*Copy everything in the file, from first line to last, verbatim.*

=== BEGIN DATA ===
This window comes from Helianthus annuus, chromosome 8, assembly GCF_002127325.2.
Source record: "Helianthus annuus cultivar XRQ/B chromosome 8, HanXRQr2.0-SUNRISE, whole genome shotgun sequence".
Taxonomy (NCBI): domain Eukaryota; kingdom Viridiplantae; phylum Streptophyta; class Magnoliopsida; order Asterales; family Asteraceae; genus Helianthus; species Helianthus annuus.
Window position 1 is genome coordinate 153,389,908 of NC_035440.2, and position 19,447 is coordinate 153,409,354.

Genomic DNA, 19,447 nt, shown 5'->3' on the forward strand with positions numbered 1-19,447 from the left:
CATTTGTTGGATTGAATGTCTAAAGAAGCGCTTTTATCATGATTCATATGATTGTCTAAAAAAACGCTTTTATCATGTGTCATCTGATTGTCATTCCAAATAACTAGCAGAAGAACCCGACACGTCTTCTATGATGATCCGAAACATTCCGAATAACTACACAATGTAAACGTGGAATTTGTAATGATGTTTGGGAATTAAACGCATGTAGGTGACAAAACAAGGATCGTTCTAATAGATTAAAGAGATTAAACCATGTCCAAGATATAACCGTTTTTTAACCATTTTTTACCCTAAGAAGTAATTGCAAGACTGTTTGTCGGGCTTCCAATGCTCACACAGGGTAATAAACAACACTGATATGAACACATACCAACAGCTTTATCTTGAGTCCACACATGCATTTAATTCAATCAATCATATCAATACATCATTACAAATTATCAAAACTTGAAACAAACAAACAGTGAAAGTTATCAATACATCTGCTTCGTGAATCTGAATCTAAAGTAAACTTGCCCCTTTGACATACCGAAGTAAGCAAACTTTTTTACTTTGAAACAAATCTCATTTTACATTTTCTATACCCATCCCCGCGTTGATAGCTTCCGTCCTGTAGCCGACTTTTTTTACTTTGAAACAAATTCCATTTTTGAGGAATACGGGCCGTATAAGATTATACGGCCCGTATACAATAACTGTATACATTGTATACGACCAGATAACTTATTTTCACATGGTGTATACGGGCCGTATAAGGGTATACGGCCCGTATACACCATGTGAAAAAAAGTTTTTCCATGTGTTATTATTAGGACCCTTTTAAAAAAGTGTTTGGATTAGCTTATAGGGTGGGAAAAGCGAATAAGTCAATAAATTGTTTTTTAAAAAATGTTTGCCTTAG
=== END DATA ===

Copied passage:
This window comes from Helianthus annuus, chromosome 8, assembly GCF_002127325.2.
Source record: "Helianthus annuus cultivar XRQ/B chromosome 8, HanXRQr2.0-SUNRISE, whole genome shotgun sequence".
Taxonomy (NCBI): domain Eukaryota; kingdom Viridiplantae; phylum Streptophyta; class Magnoliopsida; order Asterales; family Asteraceae; genus Helianthus; species Helianthus annuus.
Window position 1 is genome coordinate 153,389,908 of NC_035440.2, and position 19,447 is coordinate 153,409,354.

Genomic DNA, 19,447 nt, shown 5'->3' on the forward strand with positions numbered 1-19,447 from the left:
CATTTGTTGGATTGAATGTCTAAAGAAGCGCTTTTATCATGATTCATATGATTGTCTAAAAAAACGCTTTTATCATGTGTCATCTGATTGTCATTCCAAATAACTAGCAGAAGAACCCGACACGTCTTCTATGATGATCCGAAACATTCCGAATAACTACACAATGTAAACGTGGAATTTGTAATGATGTTTGGGAATTAAACGCATGTAGGTGACAAAACAAGGATCGTTCTAATAGATTAAAGAGATTAAACCATGTCCAAGATATAACCGTTTTTTAACCATTTTTTACCCTAAGAAGTAATTGCAAGACTGTTTGTCGGGCTTCCAATGCTCACACAGGGTAATAAACAACACTGATATGAACACATACCAACAGCTTTATCTTGAGTCCACACATGCATTTAATTCAATCAATCATATCAATACATCATTACAAATTATCAAAACTTGAAACAAACAAACAGTGAAAGTTATCAATACATCTGCTTCGTGAATCTGAATCTAAAGTAAACTTGCCCCTTTGACATACCGAAGTAAGCAAACTTTTTTACTTTGAAACAAATCTCATTTTACATTTTCTATACCCATCCCCGCGTTGATAGCTTCCGTCCTGTAGCCGACTTTTTTTACTTTGAAACAAATTCCATTTTTGAGGAATACGGGCCGTATAAGATTATACGGCCCGTATACAATAACTGTATACATTGTATACGACCAGATAACTTATTTTCACATGGTGTATACGGGCCGTATAAGGGTATACGGCCCGTATACACCATGTGAAAAAAAGTTTTTCCATGTGTTATTATTAGGACCCTTTTAAAAAAGTGTTTGGATTAGCTTATAGGGTGGGAAAAGCGAATAAGTCAATAAATTGTTTTTTAAAAAATGTTTGCCTTAG